JOKHAI | If You Think Cornell Doesn’t Care About Your Mental Health, It’s Because It Didn’t Plan To

Throughout all these crises, the idea of being “the campus on the hill,” separate and safe from the dangers of the rest of the world, seemed to many students as a farce. It would appear as though Cornell doesn’t address the student deaths as a collective event that continuously impacts the student body morale; the numbers of lost students have not been made readily accessible to the public prior to Do Better Cornell’s statement, which only adds to the atmosphere of secrecy and fear. Throughout all these examples of anxiety-inducing events, there has existed a surreal amount of dissonance between the Cornell administration’s attitudes, those of its faculty and those of its students.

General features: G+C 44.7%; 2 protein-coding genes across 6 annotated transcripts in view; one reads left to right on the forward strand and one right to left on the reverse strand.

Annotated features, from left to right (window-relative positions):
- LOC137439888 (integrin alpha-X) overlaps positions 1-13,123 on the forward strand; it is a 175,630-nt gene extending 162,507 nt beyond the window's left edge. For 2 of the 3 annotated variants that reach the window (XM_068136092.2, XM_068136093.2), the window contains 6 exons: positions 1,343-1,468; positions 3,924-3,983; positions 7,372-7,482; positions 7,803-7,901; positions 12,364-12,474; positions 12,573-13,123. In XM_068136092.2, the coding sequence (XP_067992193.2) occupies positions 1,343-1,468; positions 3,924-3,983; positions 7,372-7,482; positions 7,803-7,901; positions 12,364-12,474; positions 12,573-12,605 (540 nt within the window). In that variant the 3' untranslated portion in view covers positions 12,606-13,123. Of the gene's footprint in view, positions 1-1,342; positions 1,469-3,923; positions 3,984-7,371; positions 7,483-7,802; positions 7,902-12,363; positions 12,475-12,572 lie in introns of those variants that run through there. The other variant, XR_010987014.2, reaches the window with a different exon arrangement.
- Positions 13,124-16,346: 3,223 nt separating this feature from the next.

GUEST ROOM | Do Better Cornell, Student Demands

We, a collective of students from various parts and communities on campus, issue these demands to hold Cornell University accountable for its atrocious lack of action and leadership in the aftermath of events on Nov 7, 2021 and Nov 9, 2021. These events, including a bomb threat and an active shooter threat, lasted for hours and left students in panic with vague, inconsistent communication from the University. While students feared for their safety, trying to figure out what to do and where to go, many continued to receive emails from professors about assignments, exams, and classes scheduled for the next day. Empathy was nowhere to be found—especially as the Nov 7 situation failed to even receive the usual empty messages of understanding from top-ranking University officials, including President Pollack and Vice President for Student and Campus Life Lombardi.